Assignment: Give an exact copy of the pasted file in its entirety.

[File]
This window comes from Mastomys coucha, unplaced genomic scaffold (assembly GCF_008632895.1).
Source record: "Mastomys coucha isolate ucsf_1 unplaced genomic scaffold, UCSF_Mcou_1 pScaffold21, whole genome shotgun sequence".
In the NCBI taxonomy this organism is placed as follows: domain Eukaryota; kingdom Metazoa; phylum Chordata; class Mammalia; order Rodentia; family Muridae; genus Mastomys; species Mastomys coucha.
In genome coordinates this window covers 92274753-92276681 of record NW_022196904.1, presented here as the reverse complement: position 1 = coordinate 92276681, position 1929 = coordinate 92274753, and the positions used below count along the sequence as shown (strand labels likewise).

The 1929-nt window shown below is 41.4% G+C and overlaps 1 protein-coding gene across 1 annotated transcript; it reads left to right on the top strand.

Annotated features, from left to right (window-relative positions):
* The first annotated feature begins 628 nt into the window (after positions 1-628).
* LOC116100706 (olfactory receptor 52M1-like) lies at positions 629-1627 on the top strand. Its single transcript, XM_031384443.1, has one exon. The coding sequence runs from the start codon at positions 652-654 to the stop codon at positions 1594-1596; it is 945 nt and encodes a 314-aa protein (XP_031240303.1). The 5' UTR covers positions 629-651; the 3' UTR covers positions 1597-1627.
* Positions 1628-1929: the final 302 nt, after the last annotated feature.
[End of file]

This window comes from Mastomys coucha, unplaced genomic scaffold (assembly GCF_008632895.1).
Source record: "Mastomys coucha isolate ucsf_1 unplaced genomic scaffold, UCSF_Mcou_1 pScaffold21, whole genome shotgun sequence".
In the NCBI taxonomy this organism is placed as follows: domain Eukaryota; kingdom Metazoa; phylum Chordata; class Mammalia; order Rodentia; family Muridae; genus Mastomys; species Mastomys coucha.
In genome coordinates this window covers 92274753-92276681 of record NW_022196904.1, presented here as the reverse complement: position 1 = coordinate 92276681, position 1929 = coordinate 92274753, and the positions used below count along the sequence as shown (strand labels likewise).

The 1929-nt window shown below is 41.4% G+C and overlaps 1 protein-coding gene across 1 annotated transcript; it reads left to right on the top strand.

Annotated features, from left to right (window-relative positions):
* The first annotated feature begins 628 nt into the window (after positions 1-628).
* LOC116100706 (olfactory receptor 52M1-like) lies at positions 629-1627 on the top strand. Its single transcript, XM_031384443.1, has one exon. The coding sequence runs from the start codon at positions 652-654 to the stop codon at positions 1594-1596; it is 945 nt and encodes a 314-aa protein (XP_031240303.1). The 5' UTR covers positions 629-651; the 3' UTR covers positions 1597-1627.
* Positions 1628-1929: the final 302 nt, after the last annotated feature.